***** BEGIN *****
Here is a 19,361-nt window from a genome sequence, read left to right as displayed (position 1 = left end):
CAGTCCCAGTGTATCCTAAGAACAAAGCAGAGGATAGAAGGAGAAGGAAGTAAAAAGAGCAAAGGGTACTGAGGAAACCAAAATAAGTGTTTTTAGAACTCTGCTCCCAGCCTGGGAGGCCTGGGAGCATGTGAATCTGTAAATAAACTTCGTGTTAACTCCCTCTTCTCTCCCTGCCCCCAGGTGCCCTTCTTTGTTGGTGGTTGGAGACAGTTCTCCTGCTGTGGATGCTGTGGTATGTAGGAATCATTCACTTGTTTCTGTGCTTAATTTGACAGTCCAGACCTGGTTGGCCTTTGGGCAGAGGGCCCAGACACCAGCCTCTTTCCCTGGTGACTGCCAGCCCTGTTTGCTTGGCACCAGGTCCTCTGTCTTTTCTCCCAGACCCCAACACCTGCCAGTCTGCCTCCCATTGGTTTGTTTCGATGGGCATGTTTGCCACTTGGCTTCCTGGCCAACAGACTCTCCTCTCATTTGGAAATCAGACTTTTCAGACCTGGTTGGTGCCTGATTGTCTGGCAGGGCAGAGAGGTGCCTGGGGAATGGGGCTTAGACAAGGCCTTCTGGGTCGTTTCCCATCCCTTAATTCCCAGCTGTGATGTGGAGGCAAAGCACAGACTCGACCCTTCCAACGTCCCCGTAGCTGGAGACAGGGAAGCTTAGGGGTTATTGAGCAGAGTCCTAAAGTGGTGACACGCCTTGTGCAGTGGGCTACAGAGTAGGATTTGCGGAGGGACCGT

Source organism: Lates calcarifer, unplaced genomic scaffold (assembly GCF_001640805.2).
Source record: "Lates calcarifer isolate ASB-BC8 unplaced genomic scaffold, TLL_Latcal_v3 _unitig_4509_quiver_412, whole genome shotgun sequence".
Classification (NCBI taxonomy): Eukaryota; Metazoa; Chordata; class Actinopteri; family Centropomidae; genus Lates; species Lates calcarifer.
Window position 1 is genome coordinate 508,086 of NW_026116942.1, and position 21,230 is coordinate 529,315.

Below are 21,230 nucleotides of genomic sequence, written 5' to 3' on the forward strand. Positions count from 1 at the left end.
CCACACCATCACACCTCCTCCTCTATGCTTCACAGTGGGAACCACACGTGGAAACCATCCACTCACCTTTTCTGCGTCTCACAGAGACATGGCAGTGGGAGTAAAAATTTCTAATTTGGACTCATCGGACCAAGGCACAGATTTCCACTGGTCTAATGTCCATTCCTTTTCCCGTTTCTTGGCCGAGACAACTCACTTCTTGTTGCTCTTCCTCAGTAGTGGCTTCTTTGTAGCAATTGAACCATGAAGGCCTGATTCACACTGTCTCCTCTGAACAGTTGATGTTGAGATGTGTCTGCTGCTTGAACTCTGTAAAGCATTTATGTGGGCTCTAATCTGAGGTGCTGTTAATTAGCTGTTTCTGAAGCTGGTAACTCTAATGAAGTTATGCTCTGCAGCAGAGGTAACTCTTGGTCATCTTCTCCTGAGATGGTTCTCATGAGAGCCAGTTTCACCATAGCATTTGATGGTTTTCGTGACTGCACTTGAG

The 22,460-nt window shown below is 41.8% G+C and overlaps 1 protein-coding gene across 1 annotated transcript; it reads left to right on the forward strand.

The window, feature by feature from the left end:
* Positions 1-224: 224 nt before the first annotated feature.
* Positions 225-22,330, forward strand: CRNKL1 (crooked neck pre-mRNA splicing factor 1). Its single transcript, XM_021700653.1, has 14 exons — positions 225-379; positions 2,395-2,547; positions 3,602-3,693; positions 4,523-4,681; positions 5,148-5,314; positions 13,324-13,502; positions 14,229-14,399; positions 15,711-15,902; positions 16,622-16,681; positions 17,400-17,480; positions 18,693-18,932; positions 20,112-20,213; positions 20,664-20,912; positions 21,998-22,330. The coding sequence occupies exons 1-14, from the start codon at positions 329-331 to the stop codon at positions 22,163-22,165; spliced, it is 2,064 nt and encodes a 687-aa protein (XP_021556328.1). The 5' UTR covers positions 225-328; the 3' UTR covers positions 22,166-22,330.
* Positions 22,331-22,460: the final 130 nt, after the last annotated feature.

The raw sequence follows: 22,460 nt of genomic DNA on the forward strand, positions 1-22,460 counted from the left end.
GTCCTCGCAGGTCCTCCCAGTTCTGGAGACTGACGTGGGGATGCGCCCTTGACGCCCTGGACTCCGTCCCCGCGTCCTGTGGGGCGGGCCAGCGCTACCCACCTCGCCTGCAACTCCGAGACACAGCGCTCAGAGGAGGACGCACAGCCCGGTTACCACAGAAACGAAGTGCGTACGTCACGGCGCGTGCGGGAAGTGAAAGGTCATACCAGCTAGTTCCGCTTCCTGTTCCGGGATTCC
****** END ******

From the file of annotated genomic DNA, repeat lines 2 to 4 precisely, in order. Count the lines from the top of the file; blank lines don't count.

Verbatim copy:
CAGTCCCAGTGTATCCTAAGAACAAAGCAGAGGATAGAAGGAGAAGGAAGTAAAAAGAGCAAAGGGTACTGAGGAAACCAAAATAAGTGTTTTTAGAACTCTGCTCCCAGCCTGGGAGGCCTGGGAGCATGTGAATCTGTAAATAAACTTCGTGTTAACTCCCTCTTCTCTCCCTGCCCCCAGGTGCCCTTCTTTGTTGGTGGTTGGAGACAGTTCTCCTGCTGTGGATGCTGTGGTATGTAGGAATCATTCACTTGTTTCTGTGCTTAATTTGACAGTCCAGACCTGGTTGGCCTTTGGGCAGAGGGCCCAGACACCAGCCTCTTTCCCTGGTGACTGCCAGCCCTGTTTGCTTGGCACCAGGTCCTCTGTCTTTTCTCCCAGACCCCAACACCTGCCAGTCTGCCTCCCATTGGTTTGTTTCGATGGGCATGTTTGCCACTTGGCTTCCTGGCCAACAGACTCTCCTCTCATTTGGAAATCAGACTTTTCAGACCTGGTTGGTGCCTGATTGTCTGGCAGGGCAGAGAGGTGCCTGGGGAATGGGGCTTAGACAAGGCCTTCTGGGTCGTTTCCCATCCCTTAATTCCCAGCTGTGATGTGGAGGCAAAGCACAGACTCGACCCTTCCAACGTCCCCGTAGCTGGAGACAGGGAAGCTTAGGGGTTATTGAGCAGAGTCCTAAAGTGGTGACACGCCTTGTGCAGTGGGCTACAGAGTAGGATTTGCGGAGGGACCGT

Source organism: Lates calcarifer, unplaced genomic scaffold (assembly GCF_001640805.2).
Source record: "Lates calcarifer isolate ASB-BC8 unplaced genomic scaffold, TLL_Latcal_v3 _unitig_4509_quiver_412, whole genome shotgun sequence".